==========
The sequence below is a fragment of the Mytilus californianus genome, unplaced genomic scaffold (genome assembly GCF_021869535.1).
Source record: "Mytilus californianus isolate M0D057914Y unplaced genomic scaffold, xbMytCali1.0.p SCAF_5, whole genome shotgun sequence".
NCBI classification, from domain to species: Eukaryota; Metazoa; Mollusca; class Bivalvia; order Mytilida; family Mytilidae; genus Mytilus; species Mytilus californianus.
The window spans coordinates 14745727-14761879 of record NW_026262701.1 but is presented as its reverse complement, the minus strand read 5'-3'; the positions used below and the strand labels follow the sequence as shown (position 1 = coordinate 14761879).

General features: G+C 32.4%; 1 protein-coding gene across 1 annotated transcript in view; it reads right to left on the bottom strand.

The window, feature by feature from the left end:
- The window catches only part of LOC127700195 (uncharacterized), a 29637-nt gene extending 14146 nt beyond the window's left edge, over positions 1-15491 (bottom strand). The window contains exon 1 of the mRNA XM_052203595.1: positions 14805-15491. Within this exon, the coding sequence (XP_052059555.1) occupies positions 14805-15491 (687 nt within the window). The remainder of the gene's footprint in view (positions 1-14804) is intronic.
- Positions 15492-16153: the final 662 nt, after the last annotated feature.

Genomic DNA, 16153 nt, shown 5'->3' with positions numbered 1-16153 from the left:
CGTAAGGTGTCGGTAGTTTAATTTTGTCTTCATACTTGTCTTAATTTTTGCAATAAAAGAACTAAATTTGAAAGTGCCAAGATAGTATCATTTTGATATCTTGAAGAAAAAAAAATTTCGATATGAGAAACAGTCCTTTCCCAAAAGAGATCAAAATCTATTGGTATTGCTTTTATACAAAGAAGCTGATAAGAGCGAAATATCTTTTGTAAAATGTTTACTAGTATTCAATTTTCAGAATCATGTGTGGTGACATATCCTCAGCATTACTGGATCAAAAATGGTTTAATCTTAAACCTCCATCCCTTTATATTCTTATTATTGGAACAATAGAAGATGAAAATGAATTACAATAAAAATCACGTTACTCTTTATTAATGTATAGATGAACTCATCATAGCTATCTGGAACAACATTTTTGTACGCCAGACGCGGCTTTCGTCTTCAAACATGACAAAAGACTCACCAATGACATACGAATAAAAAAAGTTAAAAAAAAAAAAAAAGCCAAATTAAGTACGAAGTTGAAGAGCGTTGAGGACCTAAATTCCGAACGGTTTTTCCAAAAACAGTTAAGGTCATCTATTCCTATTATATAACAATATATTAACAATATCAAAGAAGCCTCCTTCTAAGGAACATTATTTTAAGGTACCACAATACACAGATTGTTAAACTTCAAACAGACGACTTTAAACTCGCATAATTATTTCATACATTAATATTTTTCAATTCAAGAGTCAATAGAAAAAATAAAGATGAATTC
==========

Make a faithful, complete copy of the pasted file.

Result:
The sequence below is a fragment of the Mytilus californianus genome, unplaced genomic scaffold (genome assembly GCF_021869535.1).
Source record: "Mytilus californianus isolate M0D057914Y unplaced genomic scaffold, xbMytCali1.0.p SCAF_5, whole genome shotgun sequence".
NCBI classification, from domain to species: Eukaryota; Metazoa; Mollusca; class Bivalvia; order Mytilida; family Mytilidae; genus Mytilus; species Mytilus californianus.
The window spans coordinates 14745727-14761879 of record NW_026262701.1 but is presented as its reverse complement, the minus strand read 5'-3'; the positions used below and the strand labels follow the sequence as shown (position 1 = coordinate 14761879).

General features: G+C 32.4%; 1 protein-coding gene across 1 annotated transcript in view; it reads right to left on the bottom strand.

The window, feature by feature from the left end:
- The window catches only part of LOC127700195 (uncharacterized), a 29637-nt gene extending 14146 nt beyond the window's left edge, over positions 1-15491 (bottom strand). The window contains exon 1 of the mRNA XM_052203595.1: positions 14805-15491. Within this exon, the coding sequence (XP_052059555.1) occupies positions 14805-15491 (687 nt within the window). The remainder of the gene's footprint in view (positions 1-14804) is intronic.
- Positions 15492-16153: the final 662 nt, after the last annotated feature.

Genomic DNA, 16153 nt, shown 5'->3' with positions numbered 1-16153 from the left:
CGTAAGGTGTCGGTAGTTTAATTTTGTCTTCATACTTGTCTTAATTTTTGCAATAAAAGAACTAAATTTGAAAGTGCCAAGATAGTATCATTTTGATATCTTGAAGAAAAAAAAATTTCGATATGAGAAACAGTCCTTTCCCAAAAGAGATCAAAATCTATTGGTATTGCTTTTATACAAAGAAGCTGATAAGAGCGAAATATCTTTTGTAAAATGTTTACTAGTATTCAATTTTCAGAATCATGTGTGGTGACATATCCTCAGCATTACTGGATCAAAAATGGTTTAATCTTAAACCTCCATCCCTTTATATTCTTATTATTGGAACAATAGAAGATGAAAATGAATTACAATAAAAATCACGTTACTCTTTATTAATGTATAGATGAACTCATCATAGCTATCTGGAACAACATTTTTGTACGCCAGACGCGGCTTTCGTCTTCAAACATGACAAAAGACTCACCAATGACATACGAATAAAAAAAGTTAAAAAAAAAAAAAAAGCCAAATTAAGTACGAAGTTGAAGAGCGTTGAGGACCTAAATTCCGAACGGTTTTTCCAAAAACAGTTAAGGTCATCTATTCCTATTATATAACAATATATTAACAATATCAAAGAAGCCTCCTTCTAAGGAACATTATTTTAAGGTACCACAATACACAGATTGTTAAACTTCAAACAGACGACTTTAAACTCGCATAATTATTTCATACATTAATATTTTTCAATTCAAGAGTCAATAGAAAAAATAAAGATGAATTC